ODESSA, Ukraine (JTA) — Six years ago, Chaim Chesler’s plan to bring the Limmud educational model to the former Soviet Union was met with a chorus of naysayers.
“Everyone said I was nuts, they’re not ready for it,” Chesler recalls.
Today, Chesler, the founder of Limmud FSU and chairman of its executive committee, oversees an organization with an annual budget of approximately $1 million that operates in seven countries and can hardly keep up with the demand for its services.
Launched in the United Kingdom in 1980, Limmud has exploded in recent years. Dozens of countries have adopted its educational model, which is now seen as one of the world’s most successful Jewish initiatives and a potent means of identity building.
But perhaps nowhere has the growth been as staggering as in the former Soviet states. With their substantial Jewish population and limited supply of innovative Jewish programming, demand for Limmud programming there has been significant.
This year alone, Limmud FSU held events in Moscow and St. Petersburg, and Odessa and Vinnitsa in Ukraine, as well as in Beersheba, Israel. Plans are in place to expand to Moldova, the Carpathian Mountains and potentially Irkutsk in eastern Siberia.
Limmud FSU is the only Limmud operation that runs programming outside its geographic region for Russian-speaking Jews who reside elsewhere. The organization is operating in two Israeli cities, Ashkelon and Beersheba, home to large communities of Russian Israelis, and in Russian expat communities in the United States. And plans are in the works for more.
“It’s something that I didn’t even dream,” Chesler said.
Stressing openness and equality between lecturers and participants, Limmud offers a whirlwind array of workshops, film screenings, performances and lectures. At the most recent Limmud FSU conference, which concluded here earlier this week, options included everything from pottery to American Jewish music to the future of Jewish communities in Eastern Europe.
Roman Kogan, Limmud FSU’s chief operating officer, said the conferences are an important educational and intellectual outlet for young Russian-speaking Jews who have aged out of programs offered by groups such as Hillel and Taglit-Birthright Israel.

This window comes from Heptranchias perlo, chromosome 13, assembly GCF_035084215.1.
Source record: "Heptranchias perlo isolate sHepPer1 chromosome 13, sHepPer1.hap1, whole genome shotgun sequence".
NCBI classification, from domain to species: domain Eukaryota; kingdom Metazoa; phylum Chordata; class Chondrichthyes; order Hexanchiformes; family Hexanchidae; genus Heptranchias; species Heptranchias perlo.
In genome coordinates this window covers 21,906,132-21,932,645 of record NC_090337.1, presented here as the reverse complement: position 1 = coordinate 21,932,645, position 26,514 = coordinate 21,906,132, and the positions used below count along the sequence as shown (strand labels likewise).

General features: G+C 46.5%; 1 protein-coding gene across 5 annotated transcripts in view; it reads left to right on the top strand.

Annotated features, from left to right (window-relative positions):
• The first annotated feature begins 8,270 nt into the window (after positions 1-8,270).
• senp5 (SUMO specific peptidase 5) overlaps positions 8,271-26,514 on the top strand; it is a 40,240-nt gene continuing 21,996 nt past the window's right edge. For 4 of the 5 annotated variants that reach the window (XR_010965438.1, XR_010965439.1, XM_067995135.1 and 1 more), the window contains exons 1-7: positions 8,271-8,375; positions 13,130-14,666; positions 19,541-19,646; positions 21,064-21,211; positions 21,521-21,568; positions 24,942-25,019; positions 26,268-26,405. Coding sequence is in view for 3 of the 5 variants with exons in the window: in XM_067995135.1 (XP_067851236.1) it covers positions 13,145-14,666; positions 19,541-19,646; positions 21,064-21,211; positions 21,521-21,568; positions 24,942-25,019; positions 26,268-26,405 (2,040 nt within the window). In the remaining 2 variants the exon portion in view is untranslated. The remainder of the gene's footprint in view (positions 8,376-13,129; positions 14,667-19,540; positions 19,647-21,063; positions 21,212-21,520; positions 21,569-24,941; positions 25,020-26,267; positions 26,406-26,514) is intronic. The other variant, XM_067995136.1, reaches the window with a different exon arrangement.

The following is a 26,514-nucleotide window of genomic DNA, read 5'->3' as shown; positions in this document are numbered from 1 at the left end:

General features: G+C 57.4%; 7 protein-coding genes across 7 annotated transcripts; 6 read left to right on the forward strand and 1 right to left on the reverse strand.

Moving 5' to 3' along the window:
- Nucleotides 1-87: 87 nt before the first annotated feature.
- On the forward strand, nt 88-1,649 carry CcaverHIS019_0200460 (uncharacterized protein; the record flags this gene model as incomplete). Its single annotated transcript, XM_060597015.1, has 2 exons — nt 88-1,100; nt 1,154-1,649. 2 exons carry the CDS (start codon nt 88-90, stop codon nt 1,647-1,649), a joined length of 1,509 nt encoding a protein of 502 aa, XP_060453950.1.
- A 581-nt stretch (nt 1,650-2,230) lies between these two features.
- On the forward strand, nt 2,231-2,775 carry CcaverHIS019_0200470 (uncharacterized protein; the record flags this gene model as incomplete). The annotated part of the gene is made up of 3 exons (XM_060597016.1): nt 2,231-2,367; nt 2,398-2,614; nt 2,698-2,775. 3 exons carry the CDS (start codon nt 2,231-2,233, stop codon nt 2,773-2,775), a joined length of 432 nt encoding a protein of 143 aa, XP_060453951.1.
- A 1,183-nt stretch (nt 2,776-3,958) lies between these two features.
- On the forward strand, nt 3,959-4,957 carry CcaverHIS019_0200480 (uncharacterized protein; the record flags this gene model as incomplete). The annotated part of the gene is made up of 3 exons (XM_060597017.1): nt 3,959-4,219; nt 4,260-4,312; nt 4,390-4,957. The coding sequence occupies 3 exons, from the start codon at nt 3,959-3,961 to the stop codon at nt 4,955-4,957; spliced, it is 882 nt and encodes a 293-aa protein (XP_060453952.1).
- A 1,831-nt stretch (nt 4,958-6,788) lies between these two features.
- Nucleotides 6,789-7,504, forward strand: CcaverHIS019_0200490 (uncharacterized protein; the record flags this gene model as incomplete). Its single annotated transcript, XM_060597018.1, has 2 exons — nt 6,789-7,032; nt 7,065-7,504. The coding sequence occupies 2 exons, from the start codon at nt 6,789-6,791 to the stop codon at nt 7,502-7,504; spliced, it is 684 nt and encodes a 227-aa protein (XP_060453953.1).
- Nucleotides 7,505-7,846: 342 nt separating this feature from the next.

“People are grown up and they are successful, and they want to do something by themselves and for themselves,” Kogan said. “And this is the only model that we have.”
As the former head of the Jewish Agency for Israel’s delegation to the former Soviet Union, Chesler says he was struck by the lack of control that Russian-speaking Jews had over their Jewish lives.
“Everything was from the top down … everything was telling them what to do,” he said. “What they wanted was to do something of their own.”
Greg Schneider, the executive vice president of the Claims Conference, attended the Odessa event and led a lively question-and-answer session with about 20 participants. The Claims Conference, which supports educational initiatives relating to the Holocaust, is one of Limmud FSU’s partners. Schneider said Limmud FSU’s rapid growth is an opportunity to cement a new Jewish audience’s commitment to memorializing the Holocaust.
“The explosion in interest comes from the fact that you’ve got a whole cohort of young Jews who don’t have a venue to explore their Jewish identity,” he said. “What we’re so excited about is that it’s clear that this group of people is starving, yearning to learn more about the Shoah and about the survivor community in the world.”
Limmud FSU frequently receives requests for conferences to be held in new cities; recent inquiries have come from Uzbekistan, Toronto and Kaliningrad, Russia. The organization plans an expanded outreach effort in the United States, beginning with an event next year on Albert Einstein at Princeton University and a conference in the Carpathian Mountains on the Baal Shem Tov, the founder of Chasidism. Further in the future, Chesler wants to develop a conference on the works of Marc Chagall and host an event in Irkutsk.
Such thematic orientations are not typical of Limmud conferences, but in the FSU it has become common practice. The Ashkelon event was about space exploration. Odessa marked the 20th anniversary of diplomatic relations between Israel and Ukraine.
“The Russians are very creative and independent, and they have their own culture and destiny,” Chesler said. “They take the model of Limmud, but they have their own flavor because they’re crazy — they want Sholom Aleichem, they want space.”
Watching an audience of hundreds bop to Hebrew songs performed by Russian superstar Andrey Makarevich inside a cavernous hall at the Odessa seaport, or break into an impromptu hora during a concert at one of the city’s most popular clubs, it’s hard to believe that the Odessa conference almost didn’t happen.
Limmud FSU had intended for the year’s only Ukraine conference to be the Vinnitsa event, which focused on the Holocaust; an Odessa conference had been held just last year. But Kogan said the demand from Vinnitsa participants for a repeat performance in Odessa was so great that organizers could not resist.
“We started just with one conference a year and now we have six to seven,” Kogan said. “The source is the energy that comes from the people. This is the only project that they rule, they lead. They just want us to help them.”